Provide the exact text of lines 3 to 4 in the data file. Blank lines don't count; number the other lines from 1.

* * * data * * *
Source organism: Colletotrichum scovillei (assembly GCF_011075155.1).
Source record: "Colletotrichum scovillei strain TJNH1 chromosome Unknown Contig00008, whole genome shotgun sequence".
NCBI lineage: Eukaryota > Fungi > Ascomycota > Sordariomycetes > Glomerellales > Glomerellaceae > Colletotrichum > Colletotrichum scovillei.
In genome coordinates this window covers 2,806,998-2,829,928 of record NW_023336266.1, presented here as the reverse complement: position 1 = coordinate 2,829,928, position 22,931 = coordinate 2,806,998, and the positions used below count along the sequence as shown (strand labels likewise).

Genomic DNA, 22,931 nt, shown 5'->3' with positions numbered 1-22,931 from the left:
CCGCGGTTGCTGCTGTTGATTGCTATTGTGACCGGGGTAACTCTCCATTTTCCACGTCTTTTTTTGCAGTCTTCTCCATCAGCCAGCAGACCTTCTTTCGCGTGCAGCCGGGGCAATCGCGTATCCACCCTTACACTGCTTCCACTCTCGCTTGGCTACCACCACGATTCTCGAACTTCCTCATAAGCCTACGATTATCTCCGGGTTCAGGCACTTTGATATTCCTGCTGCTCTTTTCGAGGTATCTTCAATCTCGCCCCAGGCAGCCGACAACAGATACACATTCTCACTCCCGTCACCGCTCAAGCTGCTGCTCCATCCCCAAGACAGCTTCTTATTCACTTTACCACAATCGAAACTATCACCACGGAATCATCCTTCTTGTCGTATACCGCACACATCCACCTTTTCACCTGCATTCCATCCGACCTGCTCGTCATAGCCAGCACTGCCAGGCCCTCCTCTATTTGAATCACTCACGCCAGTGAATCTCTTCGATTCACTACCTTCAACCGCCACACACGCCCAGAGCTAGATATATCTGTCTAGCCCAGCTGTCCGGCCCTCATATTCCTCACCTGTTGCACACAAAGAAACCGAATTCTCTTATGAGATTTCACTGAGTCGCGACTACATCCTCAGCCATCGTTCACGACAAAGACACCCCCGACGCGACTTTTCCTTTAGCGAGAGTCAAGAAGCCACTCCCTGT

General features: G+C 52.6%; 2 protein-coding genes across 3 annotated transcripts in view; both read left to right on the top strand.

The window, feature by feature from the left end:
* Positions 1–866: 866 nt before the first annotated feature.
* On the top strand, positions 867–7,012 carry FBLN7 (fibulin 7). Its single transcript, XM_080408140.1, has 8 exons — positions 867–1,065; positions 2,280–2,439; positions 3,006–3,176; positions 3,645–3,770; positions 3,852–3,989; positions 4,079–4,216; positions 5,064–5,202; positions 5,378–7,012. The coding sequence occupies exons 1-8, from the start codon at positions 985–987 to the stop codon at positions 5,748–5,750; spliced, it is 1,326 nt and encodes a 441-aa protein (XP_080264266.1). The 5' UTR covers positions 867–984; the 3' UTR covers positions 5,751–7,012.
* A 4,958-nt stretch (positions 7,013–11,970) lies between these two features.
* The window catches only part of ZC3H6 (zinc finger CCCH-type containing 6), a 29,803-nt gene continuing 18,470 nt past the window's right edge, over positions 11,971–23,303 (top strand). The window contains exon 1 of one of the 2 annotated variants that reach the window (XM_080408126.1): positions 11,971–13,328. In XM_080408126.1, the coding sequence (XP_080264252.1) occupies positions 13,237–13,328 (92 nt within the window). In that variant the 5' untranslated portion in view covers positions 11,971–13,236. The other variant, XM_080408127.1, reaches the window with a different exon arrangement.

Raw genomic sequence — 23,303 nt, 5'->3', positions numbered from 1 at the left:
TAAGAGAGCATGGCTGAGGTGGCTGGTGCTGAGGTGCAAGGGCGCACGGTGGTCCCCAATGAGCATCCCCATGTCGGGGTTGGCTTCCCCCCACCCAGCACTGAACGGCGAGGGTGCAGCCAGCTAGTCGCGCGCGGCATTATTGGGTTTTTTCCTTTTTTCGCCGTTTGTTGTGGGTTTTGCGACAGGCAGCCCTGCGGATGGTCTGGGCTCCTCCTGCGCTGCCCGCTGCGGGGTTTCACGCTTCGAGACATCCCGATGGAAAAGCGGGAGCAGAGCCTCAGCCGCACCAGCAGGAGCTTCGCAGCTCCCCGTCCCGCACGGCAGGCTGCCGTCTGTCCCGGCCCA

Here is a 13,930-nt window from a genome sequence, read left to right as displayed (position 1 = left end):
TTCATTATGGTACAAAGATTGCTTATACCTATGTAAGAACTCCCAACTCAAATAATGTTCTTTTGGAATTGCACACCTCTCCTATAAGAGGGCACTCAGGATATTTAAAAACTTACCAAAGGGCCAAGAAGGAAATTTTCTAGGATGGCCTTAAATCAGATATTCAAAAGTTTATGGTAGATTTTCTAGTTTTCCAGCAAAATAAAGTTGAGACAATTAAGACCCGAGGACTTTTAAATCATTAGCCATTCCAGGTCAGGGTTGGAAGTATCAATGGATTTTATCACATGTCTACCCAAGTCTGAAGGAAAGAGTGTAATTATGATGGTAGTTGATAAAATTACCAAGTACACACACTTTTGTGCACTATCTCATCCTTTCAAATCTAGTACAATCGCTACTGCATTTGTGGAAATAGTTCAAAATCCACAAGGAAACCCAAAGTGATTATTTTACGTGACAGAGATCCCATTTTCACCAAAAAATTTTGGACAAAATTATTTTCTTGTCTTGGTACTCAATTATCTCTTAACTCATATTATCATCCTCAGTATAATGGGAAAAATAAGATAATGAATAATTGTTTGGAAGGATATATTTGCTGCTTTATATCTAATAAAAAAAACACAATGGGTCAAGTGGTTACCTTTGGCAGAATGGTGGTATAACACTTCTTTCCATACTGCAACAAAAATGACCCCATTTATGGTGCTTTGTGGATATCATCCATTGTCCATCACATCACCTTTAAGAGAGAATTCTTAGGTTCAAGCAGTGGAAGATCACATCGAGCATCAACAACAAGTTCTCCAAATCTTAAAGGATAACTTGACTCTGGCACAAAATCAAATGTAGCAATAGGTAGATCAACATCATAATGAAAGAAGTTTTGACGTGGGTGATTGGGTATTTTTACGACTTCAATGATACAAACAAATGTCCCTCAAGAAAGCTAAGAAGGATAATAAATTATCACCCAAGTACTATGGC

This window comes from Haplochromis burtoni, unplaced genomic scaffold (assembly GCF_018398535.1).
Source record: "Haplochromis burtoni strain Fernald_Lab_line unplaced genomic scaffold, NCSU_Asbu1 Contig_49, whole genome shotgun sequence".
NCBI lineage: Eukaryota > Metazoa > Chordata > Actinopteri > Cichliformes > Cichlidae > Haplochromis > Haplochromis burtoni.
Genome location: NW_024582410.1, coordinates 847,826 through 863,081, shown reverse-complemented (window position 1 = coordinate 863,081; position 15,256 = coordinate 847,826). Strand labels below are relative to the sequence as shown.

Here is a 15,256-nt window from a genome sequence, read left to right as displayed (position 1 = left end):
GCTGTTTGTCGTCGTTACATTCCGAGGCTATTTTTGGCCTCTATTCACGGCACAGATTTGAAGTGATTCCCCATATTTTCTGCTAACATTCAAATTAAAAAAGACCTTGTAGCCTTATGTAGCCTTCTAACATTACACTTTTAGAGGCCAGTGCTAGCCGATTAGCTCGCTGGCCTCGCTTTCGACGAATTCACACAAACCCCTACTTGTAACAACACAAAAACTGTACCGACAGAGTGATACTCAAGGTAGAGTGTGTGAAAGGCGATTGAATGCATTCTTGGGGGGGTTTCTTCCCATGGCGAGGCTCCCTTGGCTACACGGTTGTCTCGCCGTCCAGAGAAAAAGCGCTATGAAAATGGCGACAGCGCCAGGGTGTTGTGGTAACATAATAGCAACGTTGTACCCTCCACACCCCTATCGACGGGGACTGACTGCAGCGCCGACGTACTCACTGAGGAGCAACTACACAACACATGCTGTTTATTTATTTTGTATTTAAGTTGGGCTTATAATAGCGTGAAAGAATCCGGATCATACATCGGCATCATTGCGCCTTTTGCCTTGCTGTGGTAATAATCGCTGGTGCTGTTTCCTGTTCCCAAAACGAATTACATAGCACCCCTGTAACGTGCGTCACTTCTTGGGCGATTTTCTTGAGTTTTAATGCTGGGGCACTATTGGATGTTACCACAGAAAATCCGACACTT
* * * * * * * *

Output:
NCBI lineage: Eukaryota > Fungi > Ascomycota > Sordariomycetes > Glomerellales > Glomerellaceae > Colletotrichum > Colletotrichum scovillei.
In genome coordinates this window covers 2,806,998-2,829,928 of record NW_023336266.1, presented here as the reverse complement: position 1 = coordinate 2,829,928, position 22,931 = coordinate 2,806,998, and the positions used below count along the sequence as shown (strand labels likewise).